On Tuesday afternoon, this only has about 24 hours to run on e-Bay UK but that’s probably just as well because it doesn’t leave a fanciful purchaser time to think about the possibilities, just enough time to say NO.
As the seller mentions, it is a major restoration project. I’m reproducing his words below so that you know just what you might be taking on, but it’s pretty major. I note that it’s got to about £2200 and hasn’t reached his reserve yet, but he has had ten bids. Buying a car like this is simply a licence to spend a lot more money, believe me. It’s just what I’m doing with the Excellence that I’m restoring, so beware! Whoever is bidding £2200 is probably buying the car for spares, sensible chap! As the seller mentions, you can spend the same amount just having a front bumper made.
It is chassis number F6, originally delivered sometime between September to October 1958, and apparently owned by Izzard Davies. The car was driven on the road from Paris to England. It has disc brakes – quite good for an early car although most of the British cars ended up with them – and is a manual, therefore having the Pont-a-Mousson gearbox, rare for spares. It was originally registered WNM 917 which is probably still available.
It has been owned by scrap dealer John Wright in Lincoln among others. This is what the seller has to say about it:
“Hi, it’s with great reluctance that I’m selling my long-term project, but after 12 years it didn’t look like I was going to have the time or money anytime soon to bring this old bruiser back to life. The plan was to stick a V8 (actually a silver shadow one) in it and make a unique hotrod, but it seems I need to focus on more realistic projects for now. Values have risen (Practical Classics now list a show-condition one at £135,000 and a “rough” one at £65,000) and it’s no longer disposable enough to make into a hot rod, and I’m not rich enough to restore it as it should be done.
“As mentioned above it is completely dismantled. Whole car is covered in uniform brown rust but most steel still good. The body had rusted around where the roof joins at the back windows and at the floor so is now in two halves (which does make it easier to load onto a trailer without the wheels on). The body is not connected to the chassis anymore, it just rests on it. One new floor panel was fitted (now very rusty) and another is waiting to go in. Chassis solid, like it could support a locomotive. There’s a LOT of patching and welding to do but the main shape is still there and most of the interior panels are flat or right-angled sheet steel (Facel Vega made filing cabinets before cars and used lots of simple folded panels). Interior would have to be completely re-trimmed but most of the old stuff is there for templates. Doors are in pretty good shape. Front windscreens can be obtained I’m told through the owner’s club, and the front bumper can be fabricated (was quoted around £2500 ten years ago). A mint red one is in the Haynes Motor Museum and they don’t mind you running a tape measure over it etc:)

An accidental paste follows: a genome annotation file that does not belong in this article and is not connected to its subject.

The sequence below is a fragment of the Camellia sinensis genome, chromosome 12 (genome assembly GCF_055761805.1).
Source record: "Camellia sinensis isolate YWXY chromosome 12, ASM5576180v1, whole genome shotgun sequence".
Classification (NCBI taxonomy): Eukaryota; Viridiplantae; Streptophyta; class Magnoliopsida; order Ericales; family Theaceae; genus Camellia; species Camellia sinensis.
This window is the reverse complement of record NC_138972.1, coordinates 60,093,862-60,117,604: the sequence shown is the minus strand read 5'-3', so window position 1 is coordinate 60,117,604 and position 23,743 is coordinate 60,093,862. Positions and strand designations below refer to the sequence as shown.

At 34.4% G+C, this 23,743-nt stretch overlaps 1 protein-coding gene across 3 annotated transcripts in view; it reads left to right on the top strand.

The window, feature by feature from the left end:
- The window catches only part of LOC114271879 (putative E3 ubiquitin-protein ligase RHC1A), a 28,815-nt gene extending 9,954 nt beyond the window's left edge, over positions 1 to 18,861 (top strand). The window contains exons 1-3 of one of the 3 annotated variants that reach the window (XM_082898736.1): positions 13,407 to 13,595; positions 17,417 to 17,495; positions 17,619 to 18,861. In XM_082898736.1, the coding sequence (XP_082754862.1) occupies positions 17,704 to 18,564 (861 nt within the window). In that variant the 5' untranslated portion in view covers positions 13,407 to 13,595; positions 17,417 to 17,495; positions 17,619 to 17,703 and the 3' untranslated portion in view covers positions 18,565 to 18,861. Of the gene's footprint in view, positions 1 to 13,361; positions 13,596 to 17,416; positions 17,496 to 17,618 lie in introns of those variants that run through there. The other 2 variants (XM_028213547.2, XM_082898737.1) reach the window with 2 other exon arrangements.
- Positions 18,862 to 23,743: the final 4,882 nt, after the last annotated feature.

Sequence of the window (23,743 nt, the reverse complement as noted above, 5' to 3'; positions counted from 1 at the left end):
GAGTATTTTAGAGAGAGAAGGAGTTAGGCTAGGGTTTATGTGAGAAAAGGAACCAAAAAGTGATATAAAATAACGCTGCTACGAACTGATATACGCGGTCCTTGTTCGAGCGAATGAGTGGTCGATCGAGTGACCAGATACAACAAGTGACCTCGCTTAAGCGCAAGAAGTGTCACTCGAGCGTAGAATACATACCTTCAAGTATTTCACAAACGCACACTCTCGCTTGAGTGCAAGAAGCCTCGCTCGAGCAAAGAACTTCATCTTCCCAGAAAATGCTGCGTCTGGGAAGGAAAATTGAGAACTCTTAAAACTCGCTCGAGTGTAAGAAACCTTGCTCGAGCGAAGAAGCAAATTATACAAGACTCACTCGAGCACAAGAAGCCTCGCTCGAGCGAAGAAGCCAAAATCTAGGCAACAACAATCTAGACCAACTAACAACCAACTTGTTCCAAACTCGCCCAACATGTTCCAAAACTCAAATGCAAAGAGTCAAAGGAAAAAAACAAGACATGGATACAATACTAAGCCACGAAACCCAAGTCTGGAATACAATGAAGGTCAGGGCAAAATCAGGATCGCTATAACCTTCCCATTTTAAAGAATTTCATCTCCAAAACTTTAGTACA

“Engines in these were traditionally “the biggest Chrysler can supply”; this was a 5.9, later ones had the 6.2 (383 Chrysler V8) which is very available from the USA at a shockingly low price (the same engine powered many police cars and other vehicles). I suppose if following the maxim of “biggest from Chrysler” these days that means putting a Viper engine in it:) (I’d also improve the brakes!!!) The manual gearbox was notoriously unreliable and would be very hard to replace, I was planning on using a bespoke transmission (for drag racing) or using an adapted gearbox from another car (such as a Jensen). There is a reserve on it, which I will not budge on…. had this thing too long to let it go too cheap. .
“HISTORY: (as verified by the Facel Vega Owners Club) Chassis Number: HK F6 Body Number 403 Engine Number (missing): TY7 35714 (5907cc) Original registration number was WNM 917 51st HK500 built, the 15th to be imported to the UK, first DRIVEN to the UK instead of delivered by rail. Would suit anyone very good at welding or could be used as a parts car to put a better one back on the road… not many of these left now.”
Then there’s more detail:
“This is MOST of a Facel Vega HK500, 1958, RIGHT HAND DRIVE MANUAL. Missing: Engine,Gearbox (was manual), Front Bumper, Front Windscreen. Propshaft. Bonnet rotten beyond repair. All 4 wire wheels badly rusted, tyres long perished. Some parts of rear lights missing. GOT: Chassis (SOLID) Body (90% intact but needs a lot of attention, fabricating, welding), Interior; All seats and panels(most leather is rotted but has been dry stored and framework is all there). Original steering wheel(needs re-coating)+ column/box. Fuel tank. Trim: MOST (stainless steel) including all front grilles and rear bumper(which needs some attention). Bootlid and both doors (re-skinned) with windows, Rear windows, Rear windscreen. Got front wishbones + rear axle + diff. Boxes of other parts. Original painted metal dashboard (without some dials, speedo remains). Brake calipers and discs (rusted but there). Body and chassis were stripped and dipped several years ago but have rusted since. Lots of documentation.”